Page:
Daniel W. Drezner
What’s next for U.S. foreign policy on Iran?
As you can tell from my last post, I think here’s an excellent chance that the status quo persists in Iran, with a small chance that the entire edifice crumbles in the wake of a social movement unafraid of security forces. What does this mean for U.S. foreign policy towards Iran? Here’s a dirty little secret — ...
As you can tell from my last post, I think here’s an excellent chance that the status quo persists in Iran, with a small chance that the entire edifice crumbles in the wake of a social movement unafraid of security forces. What does this mean for U.S. foreign policy towards Iran? Here’s a dirty little secret — this might actually be the best possible outcome for the Obama administration.
Well, not for the next few days. The administration is going to have to tap-dance for the next few days in order to avoid the Schylla of a "Chicken Kiev" moment and the Charybdis of going all in with the reformers only to see them crushed.
After that, then what? Well, I think the only way the reformers win is with Khamenei going down, which would mean a genuine regime change, which is a game-changer. A new Iranian regime is not going to give up its nuclear program lightly, but I do suspect that negotiations with a reformist regime would be pretty fruitful.
What if, as I suspect, the current regime keeps its grip on power? Well, the Obama administration still has a stronger hand to play. Here’s why:
1) Tehran’s influence in the region is going to ebb. Iran’s power in the Middle East in recent years has emanated from a mix of hard power (nuke progam, oil, support of Hebollah) and soft power (Ahmadinejad’s economic populism, ranting against corrupt Arab elites, and general pugnaciouness towards Israel). Regardless of the result now, the election has killed their soft power in the region. This doesn’t mean that Iran’s influence disappears — see all the hard power stuff. Still, with each passing day of protests, Ahmadinejad looks more like a bully than a leader of a transnational social movement.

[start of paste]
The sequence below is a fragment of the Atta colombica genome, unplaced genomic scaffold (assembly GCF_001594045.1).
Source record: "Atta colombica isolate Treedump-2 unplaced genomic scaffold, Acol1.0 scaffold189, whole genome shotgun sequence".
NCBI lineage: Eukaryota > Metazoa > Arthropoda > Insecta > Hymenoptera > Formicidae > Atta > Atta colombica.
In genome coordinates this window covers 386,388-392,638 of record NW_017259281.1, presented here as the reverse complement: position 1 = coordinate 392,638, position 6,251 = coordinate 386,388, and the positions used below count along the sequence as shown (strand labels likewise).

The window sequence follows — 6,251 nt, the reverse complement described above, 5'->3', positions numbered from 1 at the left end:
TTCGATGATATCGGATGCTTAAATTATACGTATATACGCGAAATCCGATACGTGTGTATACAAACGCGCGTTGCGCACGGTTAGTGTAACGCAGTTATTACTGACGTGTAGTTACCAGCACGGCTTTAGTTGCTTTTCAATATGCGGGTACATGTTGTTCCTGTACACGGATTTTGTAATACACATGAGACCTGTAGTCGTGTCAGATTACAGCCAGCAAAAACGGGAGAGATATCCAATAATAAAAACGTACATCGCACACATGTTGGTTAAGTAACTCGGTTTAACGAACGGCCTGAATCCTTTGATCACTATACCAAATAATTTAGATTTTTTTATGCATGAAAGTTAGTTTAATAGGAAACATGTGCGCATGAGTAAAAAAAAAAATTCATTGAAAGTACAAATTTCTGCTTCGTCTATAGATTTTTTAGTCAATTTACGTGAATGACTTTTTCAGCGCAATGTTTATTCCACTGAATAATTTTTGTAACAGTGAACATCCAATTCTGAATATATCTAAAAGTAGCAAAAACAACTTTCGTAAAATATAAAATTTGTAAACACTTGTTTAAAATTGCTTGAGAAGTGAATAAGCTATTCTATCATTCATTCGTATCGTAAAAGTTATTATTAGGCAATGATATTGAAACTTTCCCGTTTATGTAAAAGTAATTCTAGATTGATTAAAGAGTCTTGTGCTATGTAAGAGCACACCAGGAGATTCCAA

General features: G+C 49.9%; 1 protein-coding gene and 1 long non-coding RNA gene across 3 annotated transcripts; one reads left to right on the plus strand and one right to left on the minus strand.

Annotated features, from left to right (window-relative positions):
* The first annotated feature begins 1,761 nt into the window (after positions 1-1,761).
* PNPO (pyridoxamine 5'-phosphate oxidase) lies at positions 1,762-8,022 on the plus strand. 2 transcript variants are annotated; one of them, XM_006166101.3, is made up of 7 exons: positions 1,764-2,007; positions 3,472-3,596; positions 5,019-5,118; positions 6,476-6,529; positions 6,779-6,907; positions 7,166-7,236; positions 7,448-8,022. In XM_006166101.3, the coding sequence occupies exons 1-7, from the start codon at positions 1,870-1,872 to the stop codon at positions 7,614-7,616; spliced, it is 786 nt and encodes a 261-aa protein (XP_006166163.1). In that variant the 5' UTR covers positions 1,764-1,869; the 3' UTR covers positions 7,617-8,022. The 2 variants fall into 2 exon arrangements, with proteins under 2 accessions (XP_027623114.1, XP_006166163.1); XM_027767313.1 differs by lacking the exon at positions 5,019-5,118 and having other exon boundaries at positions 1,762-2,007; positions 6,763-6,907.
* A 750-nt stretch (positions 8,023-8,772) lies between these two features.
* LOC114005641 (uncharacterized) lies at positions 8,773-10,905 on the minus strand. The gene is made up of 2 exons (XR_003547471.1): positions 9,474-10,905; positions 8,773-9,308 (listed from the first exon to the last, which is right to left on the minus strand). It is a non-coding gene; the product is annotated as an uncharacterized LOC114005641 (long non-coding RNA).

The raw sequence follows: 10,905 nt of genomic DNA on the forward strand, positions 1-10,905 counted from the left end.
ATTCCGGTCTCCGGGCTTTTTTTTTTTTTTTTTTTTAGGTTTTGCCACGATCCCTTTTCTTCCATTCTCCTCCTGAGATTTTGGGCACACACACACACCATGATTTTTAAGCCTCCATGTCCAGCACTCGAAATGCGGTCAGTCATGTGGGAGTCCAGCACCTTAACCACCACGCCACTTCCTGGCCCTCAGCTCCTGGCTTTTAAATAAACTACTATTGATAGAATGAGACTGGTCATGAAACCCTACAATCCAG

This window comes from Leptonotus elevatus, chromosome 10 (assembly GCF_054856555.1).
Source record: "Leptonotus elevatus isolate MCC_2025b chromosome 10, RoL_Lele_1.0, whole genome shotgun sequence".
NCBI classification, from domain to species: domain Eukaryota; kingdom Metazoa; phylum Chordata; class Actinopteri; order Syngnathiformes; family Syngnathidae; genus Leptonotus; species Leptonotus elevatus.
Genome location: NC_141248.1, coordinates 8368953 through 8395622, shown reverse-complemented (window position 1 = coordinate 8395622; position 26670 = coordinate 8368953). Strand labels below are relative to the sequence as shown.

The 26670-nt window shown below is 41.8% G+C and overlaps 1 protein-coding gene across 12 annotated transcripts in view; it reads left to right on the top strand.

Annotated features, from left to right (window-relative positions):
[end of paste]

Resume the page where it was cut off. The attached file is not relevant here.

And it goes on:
2) Multilateral coordination just got easier. Just as with North Korea, it gets ever easier for the United States to create a united front among its allies and other great powers when dealing with Iran going forward. The reaction in the West has been pretty uniform on the election results. When the nuclear negotiations break down — and they will break down — it should be easier to coordinate both the security and foreign policy responses.
3) No more two-level games for Iran. If Mousavi had won outright, the Obama administration would have been in a serious bind on the nonproliferation question. The president of Iran doesn’t control the nuclear program; the supreme leader controls it. With Mousavi as the public face of Iran, however, it would have been tougher for the Obama administration to describe Iran as unyielding when it refused to make any serious concessions on its nuclear program. Furthermore, Mousavi could always ask the Obama administration to back off on the nuclear question because of hardliner resistance back home. That gambit won’t play, now.
This doesn’t mean that nuclear negotiations will go swimmingly — I expect they will fail. What it does mean, however, is that the rest of the world will be hard-placed to blame the end of the negotiations on the Obama administration. Iran is going to look like the intransigent actor from here on in.
Just to be clear: I’m not saying that this outcome is a great one for the United States. Washington has a weak hand to play. My point is that, compared to the counterfactual of an Iran with Mousavi as its public face and Khamenei remaining the true leader, this is somewhat preferrable. The "pleasing illusions" of clerical power in Iran have now been stripped bare.